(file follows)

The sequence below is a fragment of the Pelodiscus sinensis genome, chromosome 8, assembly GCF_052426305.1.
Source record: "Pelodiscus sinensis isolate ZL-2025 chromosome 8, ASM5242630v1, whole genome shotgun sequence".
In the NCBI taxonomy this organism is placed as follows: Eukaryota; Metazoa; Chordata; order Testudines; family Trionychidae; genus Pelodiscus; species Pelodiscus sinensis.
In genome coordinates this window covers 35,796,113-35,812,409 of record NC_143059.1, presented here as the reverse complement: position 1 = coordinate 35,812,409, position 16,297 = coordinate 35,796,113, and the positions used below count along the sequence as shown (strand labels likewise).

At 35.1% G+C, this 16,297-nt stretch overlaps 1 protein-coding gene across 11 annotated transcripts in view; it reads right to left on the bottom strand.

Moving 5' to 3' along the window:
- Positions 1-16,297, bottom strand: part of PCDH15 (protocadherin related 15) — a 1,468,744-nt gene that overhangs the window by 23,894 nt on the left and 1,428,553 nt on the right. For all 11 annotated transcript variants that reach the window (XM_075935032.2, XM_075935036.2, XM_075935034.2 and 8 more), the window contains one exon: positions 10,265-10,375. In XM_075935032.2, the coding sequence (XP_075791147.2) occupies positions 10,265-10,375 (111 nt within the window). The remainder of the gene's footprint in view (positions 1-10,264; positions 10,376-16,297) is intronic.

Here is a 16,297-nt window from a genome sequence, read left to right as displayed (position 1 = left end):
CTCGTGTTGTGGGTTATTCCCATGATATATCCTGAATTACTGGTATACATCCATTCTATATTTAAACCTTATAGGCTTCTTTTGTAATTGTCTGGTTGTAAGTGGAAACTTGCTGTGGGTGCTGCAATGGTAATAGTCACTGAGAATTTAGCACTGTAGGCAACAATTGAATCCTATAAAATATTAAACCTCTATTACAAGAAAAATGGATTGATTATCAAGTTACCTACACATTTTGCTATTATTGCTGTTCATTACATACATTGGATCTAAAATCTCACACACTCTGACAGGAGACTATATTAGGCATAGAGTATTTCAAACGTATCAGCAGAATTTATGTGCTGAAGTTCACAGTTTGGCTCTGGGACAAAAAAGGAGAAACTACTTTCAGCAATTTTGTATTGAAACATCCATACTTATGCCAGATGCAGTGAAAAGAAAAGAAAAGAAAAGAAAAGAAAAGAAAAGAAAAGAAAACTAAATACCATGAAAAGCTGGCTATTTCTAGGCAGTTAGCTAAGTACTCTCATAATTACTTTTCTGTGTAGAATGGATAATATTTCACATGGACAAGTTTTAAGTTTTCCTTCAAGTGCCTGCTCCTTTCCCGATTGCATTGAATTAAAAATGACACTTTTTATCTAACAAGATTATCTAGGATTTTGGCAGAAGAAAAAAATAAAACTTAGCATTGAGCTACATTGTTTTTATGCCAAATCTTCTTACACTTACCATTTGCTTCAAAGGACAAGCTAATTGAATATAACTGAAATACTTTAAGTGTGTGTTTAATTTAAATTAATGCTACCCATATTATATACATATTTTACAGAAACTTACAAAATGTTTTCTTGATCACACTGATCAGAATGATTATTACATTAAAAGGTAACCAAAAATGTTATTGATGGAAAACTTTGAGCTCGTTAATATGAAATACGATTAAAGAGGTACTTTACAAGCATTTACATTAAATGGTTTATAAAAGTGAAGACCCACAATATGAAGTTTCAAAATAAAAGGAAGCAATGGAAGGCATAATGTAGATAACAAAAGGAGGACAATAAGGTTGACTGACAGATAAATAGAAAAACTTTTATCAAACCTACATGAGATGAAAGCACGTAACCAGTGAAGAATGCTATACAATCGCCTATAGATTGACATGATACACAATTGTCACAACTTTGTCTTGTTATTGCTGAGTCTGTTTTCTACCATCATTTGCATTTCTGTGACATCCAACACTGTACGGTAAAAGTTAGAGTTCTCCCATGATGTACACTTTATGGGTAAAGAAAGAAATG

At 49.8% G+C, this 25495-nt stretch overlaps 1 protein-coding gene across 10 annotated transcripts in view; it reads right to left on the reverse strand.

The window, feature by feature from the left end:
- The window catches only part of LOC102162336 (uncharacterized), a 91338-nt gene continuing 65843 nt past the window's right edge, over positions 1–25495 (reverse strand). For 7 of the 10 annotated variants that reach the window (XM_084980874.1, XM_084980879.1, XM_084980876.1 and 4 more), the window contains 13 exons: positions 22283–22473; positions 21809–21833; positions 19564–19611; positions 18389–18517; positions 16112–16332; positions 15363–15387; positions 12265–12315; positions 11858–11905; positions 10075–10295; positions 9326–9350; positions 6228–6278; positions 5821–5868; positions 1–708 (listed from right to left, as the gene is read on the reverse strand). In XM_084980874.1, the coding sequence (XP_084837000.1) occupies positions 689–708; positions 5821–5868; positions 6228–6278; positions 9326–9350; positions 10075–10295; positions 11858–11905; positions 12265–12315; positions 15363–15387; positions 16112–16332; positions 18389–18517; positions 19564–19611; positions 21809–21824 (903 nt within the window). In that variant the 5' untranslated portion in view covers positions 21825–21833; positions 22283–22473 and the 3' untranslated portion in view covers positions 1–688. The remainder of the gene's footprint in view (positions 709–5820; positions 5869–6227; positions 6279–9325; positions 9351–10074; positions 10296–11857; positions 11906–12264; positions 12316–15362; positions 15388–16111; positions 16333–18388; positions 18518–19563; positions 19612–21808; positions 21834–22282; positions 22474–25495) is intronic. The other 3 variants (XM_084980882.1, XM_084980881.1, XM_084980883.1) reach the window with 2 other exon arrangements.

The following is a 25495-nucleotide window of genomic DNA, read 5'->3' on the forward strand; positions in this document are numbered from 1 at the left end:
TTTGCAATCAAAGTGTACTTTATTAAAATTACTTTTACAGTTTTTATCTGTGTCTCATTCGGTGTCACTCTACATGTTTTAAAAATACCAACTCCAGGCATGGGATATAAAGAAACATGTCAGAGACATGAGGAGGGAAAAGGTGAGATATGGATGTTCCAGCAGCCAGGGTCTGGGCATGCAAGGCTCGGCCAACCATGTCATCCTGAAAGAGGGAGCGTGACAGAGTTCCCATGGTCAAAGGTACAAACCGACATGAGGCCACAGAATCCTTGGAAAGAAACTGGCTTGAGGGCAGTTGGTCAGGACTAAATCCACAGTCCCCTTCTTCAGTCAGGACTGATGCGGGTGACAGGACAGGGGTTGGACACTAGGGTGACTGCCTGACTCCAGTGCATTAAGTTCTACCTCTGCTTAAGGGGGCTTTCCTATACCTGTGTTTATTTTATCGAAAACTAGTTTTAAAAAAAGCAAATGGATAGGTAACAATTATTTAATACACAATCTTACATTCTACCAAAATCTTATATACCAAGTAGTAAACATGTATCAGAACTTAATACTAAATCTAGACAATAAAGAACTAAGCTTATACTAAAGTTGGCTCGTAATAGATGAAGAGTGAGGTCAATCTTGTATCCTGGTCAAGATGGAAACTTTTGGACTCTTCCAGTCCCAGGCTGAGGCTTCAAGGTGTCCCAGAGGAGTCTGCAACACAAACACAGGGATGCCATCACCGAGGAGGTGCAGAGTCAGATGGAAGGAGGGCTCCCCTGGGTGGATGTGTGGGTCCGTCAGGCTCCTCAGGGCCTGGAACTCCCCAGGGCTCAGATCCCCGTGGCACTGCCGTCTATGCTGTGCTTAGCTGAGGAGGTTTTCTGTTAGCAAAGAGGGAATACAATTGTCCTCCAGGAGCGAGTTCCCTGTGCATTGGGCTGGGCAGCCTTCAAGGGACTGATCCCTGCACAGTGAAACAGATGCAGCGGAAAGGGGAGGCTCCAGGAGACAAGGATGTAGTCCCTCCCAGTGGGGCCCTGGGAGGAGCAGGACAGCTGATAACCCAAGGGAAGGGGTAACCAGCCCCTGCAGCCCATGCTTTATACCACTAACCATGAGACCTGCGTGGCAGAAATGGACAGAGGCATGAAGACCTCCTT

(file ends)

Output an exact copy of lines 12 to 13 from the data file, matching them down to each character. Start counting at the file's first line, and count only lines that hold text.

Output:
- The window catches only part of LOC102162336 (uncharacterized), a 91338-nt gene continuing 65843 nt past the window's right edge, over positions 1–25495 (reverse strand). For 7 of the 10 annotated variants that reach the window (XM_084980874.1, XM_084980879.1, XM_084980876.1 and 4 more), the window contains 13 exons: positions 22283–22473; positions 21809–21833; positions 19564–19611; positions 18389–18517; positions 16112–16332; positions 15363–15387; positions 12265–12315; positions 11858–11905; positions 10075–10295; positions 9326–9350; positions 6228–6278; positions 5821–5868; positions 1–708 (listed from right to left, as the gene is read on the reverse strand). In XM_084980874.1, the coding sequence (XP_084837000.1) occupies positions 689–708; positions 5821–5868; positions 6228–6278; positions 9326–9350; positions 10075–10295; positions 11858–11905; positions 12265–12315; positions 15363–15387; positions 16112–16332; positions 18389–18517; positions 19564–19611; positions 21809–21824 (903 nt within the window). In that variant the 5' untranslated portion in view covers positions 21825–21833; positions 22283–22473 and the 3' untranslated portion in view covers positions 1–688. The remainder of the gene's footprint in view (positions 709–5820; positions 5869–6227; positions 6279–9325; positions 9351–10074; positions 10296–11857; positions 11906–12264; positions 12316–15362; positions 15388–16111; positions 16333–18388; positions 18518–19563; positions 19612–21808; positions 21834–22282; positions 22474–25495) is intronic. The other 3 variants (XM_084980882.1, XM_084980881.1, XM_084980883.1) reach the window with 2 other exon arrangements.

The following is a 25495-nucleotide window of genomic DNA, read 5'->3' on the forward strand; positions in this document are numbered from 1 at the left end: